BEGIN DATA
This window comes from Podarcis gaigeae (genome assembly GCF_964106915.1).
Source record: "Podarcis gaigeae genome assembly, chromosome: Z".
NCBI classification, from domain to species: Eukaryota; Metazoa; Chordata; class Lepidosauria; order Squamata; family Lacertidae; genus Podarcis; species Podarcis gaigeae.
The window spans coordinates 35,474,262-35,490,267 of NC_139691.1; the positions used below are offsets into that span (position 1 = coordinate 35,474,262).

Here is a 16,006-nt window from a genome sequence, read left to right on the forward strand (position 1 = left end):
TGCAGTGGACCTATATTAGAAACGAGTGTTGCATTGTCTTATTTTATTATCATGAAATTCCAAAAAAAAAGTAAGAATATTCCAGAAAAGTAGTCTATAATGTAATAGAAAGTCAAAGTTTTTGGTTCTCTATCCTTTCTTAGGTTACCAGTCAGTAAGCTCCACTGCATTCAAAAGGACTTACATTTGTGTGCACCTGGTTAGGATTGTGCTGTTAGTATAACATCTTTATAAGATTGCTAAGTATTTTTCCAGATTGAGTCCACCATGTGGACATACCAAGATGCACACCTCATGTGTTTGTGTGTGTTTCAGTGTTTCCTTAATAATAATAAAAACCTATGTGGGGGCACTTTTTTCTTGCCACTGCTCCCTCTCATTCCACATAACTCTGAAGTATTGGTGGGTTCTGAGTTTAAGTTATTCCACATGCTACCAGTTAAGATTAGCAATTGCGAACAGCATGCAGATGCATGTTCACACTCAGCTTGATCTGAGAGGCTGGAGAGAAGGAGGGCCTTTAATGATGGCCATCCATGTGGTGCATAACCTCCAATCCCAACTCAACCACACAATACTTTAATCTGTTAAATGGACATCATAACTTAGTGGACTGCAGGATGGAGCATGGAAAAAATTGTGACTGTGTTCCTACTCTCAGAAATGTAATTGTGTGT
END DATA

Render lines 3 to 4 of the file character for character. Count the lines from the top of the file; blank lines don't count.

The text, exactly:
NCBI classification, from domain to species: Eukaryota; Metazoa; Chordata; class Lepidosauria; order Squamata; family Lacertidae; genus Podarcis; species Podarcis gaigeae.
The window spans coordinates 35,474,262-35,490,267 of NC_139691.1; the positions used below are offsets into that span (position 1 = coordinate 35,474,262).